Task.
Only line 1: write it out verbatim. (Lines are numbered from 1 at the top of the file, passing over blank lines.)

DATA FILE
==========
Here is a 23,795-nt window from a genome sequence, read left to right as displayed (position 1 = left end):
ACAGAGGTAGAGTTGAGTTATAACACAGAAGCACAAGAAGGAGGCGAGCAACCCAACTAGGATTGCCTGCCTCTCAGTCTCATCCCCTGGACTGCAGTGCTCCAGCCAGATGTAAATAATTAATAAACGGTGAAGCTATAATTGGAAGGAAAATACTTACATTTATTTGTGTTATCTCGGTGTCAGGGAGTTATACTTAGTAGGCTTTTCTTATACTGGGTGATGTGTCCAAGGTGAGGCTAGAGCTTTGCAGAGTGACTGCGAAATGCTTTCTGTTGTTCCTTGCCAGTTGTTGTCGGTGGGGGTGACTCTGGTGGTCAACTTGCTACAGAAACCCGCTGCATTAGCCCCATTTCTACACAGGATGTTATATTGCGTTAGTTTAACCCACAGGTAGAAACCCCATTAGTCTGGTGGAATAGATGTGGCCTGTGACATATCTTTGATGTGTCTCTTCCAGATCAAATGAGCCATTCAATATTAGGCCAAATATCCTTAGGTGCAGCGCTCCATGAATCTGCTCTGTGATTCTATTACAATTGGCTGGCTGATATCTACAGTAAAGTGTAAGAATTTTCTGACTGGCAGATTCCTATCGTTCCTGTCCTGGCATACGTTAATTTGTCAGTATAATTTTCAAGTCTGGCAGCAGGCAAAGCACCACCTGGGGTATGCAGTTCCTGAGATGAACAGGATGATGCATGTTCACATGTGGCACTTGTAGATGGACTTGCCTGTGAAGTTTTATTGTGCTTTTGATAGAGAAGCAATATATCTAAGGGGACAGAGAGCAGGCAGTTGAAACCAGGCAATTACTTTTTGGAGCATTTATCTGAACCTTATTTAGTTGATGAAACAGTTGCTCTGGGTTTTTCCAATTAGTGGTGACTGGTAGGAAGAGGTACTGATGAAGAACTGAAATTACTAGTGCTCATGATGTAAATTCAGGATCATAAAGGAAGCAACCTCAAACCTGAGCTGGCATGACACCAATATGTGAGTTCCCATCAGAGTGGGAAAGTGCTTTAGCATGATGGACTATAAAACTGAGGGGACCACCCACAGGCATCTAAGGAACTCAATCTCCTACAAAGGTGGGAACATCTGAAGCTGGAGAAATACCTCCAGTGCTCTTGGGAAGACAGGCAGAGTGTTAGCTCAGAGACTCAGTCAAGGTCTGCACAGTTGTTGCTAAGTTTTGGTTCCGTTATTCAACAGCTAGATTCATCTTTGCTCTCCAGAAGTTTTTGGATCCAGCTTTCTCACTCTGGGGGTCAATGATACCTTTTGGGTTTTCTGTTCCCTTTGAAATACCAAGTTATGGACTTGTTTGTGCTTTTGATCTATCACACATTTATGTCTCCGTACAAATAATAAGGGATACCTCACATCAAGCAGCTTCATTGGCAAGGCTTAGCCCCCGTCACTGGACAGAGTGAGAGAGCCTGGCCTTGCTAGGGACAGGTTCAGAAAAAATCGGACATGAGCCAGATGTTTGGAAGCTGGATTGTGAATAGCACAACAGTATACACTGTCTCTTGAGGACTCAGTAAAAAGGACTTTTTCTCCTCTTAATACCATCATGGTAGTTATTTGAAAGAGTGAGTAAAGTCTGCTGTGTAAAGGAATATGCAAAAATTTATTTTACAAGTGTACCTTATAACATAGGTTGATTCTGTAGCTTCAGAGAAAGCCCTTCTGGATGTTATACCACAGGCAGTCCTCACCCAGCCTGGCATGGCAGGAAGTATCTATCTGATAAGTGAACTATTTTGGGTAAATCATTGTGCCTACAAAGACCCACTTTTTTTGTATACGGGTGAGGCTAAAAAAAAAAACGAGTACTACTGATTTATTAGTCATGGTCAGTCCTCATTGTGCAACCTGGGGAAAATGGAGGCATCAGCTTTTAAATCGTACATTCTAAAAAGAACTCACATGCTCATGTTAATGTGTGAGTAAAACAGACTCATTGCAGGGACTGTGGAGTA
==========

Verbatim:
Here is a 23,795-nt window from a genome sequence, read left to right as displayed (position 1 = left end):